Sept. 30, 2011
BATON ROUGE, La. - In an effort to allow homeowners to make informed contractor decisions, the Office of Community Development - Disaster Recovery Unit has published lists of contractors that are suspended or disqualified from the state's Hazard Mitigation Grant Program online at mitigatela.org.
The site contains three lists - contractors that the OCD-DRU has put on suspension, contractors that are disqualified and contractors that the Louisiana State Licensing Board for Contractors has placed on probation. The OCD-DRU will update the lists as necessary. Program staff will also contact homeowners working with these contractors to discuss with them their options in the program.
The Hazard Mitigation program tracks contractor performance to ensure that contractors are completing their work correctly and in a timely fashion. Effective September 1, 2011, any contractor having 50 percent or more of its projects in excess of the OCD-DRU HMGP allotted timeframes for completion may be suspended from receiving advance payments on new projects until such time as the contractor brings their portfolio of projects into compliance.
Suspension may also occur during periods which OCD-DRU is investigating information indicating that a contractor is utilizing practices which are not compliant with the policies and procedures of the OCD-DRU HMGP.
In total, six contractors are suspended, which means they cannot receive any new Advanced Payment Option funds.
The program evaluates a contractor's workload every 60 days to determine if the company should move on or off of the suspension list. Any suspended contractor may appeal at any time by providing additional information to OCD-DRU.
Contractors that do not have and maintain the necessary licenses to conduct the construction activities funded under the HMGP may be listed as disqualified. This may include both the actual construction companies as well as construction management companies.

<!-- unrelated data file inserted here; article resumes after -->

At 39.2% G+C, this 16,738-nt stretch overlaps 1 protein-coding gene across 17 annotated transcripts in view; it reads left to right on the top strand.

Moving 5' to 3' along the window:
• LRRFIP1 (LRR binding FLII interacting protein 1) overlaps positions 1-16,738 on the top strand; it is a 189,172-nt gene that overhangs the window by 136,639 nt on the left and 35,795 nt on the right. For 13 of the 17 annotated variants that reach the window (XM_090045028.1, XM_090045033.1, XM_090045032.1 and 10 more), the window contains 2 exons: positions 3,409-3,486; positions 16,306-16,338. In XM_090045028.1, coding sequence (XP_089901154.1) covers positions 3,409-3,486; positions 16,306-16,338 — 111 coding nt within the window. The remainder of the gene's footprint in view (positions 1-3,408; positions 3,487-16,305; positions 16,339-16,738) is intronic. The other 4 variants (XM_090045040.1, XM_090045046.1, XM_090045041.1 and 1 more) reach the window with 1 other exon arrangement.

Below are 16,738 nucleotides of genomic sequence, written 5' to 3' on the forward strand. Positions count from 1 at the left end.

Additionally, companies or persons, whether they are construction companies or other companies that OCD-DRU believes have repeatedly violated the threshold requirements or contractors otherwise determined to be out of compliance with HMGP policies (quality of workmanship, insurance, etc) or the Louisiana State Licensing Board for Contractors regulations (licensing, etc) may be disqualified from working in the OCD-DRU Hazard Mitigation program. If a company is listed as disqualified due to a lack of license, it may request to be taken off the disqualified list upon demonstrating it has acquired the necessary license and is compliant with other requirements of the OCD-DRU HMGP.
In total, 18 companies are disqualified, which means they cannot receive any payments under the HMGP program.
The Louisiana State Licensing Board for Contractors may also impose penalties on contractors for failure to comply with state regulations. Two weeks ago, the Board placed seven contractors on probation, instructing its staff to closely monitor their activities and requiring each contractor to submit monthly reports to the Board.
REPORTING CONTRACTOR PROBLEMS TO HMGP
Homeowners can report poor workmanship by their contractors, enter into mediation through the program and change contractors without penalty if the contractor will not correct problems with the construction.
Homeowners with problems with the quality of their contractor's work can start this process by calling their Mitigation Analyst or the HMGP hotline at 1-877-824-8312, or by e-mailing firstname.lastname@example.org. Additionally, homeowners can report potential contractor fraud to the new HMGP fraud hotline at 1-877-851-9380 or via e-mail at email@example.com.
As of September 27, the Disaster Recovery Unit's Hazard Mitigation program has paid more than $327.6 million to more than 7,100 households. This is in addition to more than $929.7 million in elevation grants paid to almost 32,000 homeowners and more than $116.8 million in Individual Mitigation Measures grants paid to more than 15,500 homeowners through the Road Home program.
Total recovery dollars for mitigation paid directly to homeowners in Louisiana to protect their homes from future damage now tops $1.37 billion.
The Disaster Recovery Unit within the Office of Community Development is dedicated to helping Louisiana's citizens recover from hurricanes Katrina, Rita, Gustav and Ike. As the state's central point for hurricane recovery, the OCD-DRU manages the most extensive rebuilding effort in American history, working closely with local, state and federal partners to ensure that Louisiana recovers safer and stronger than before.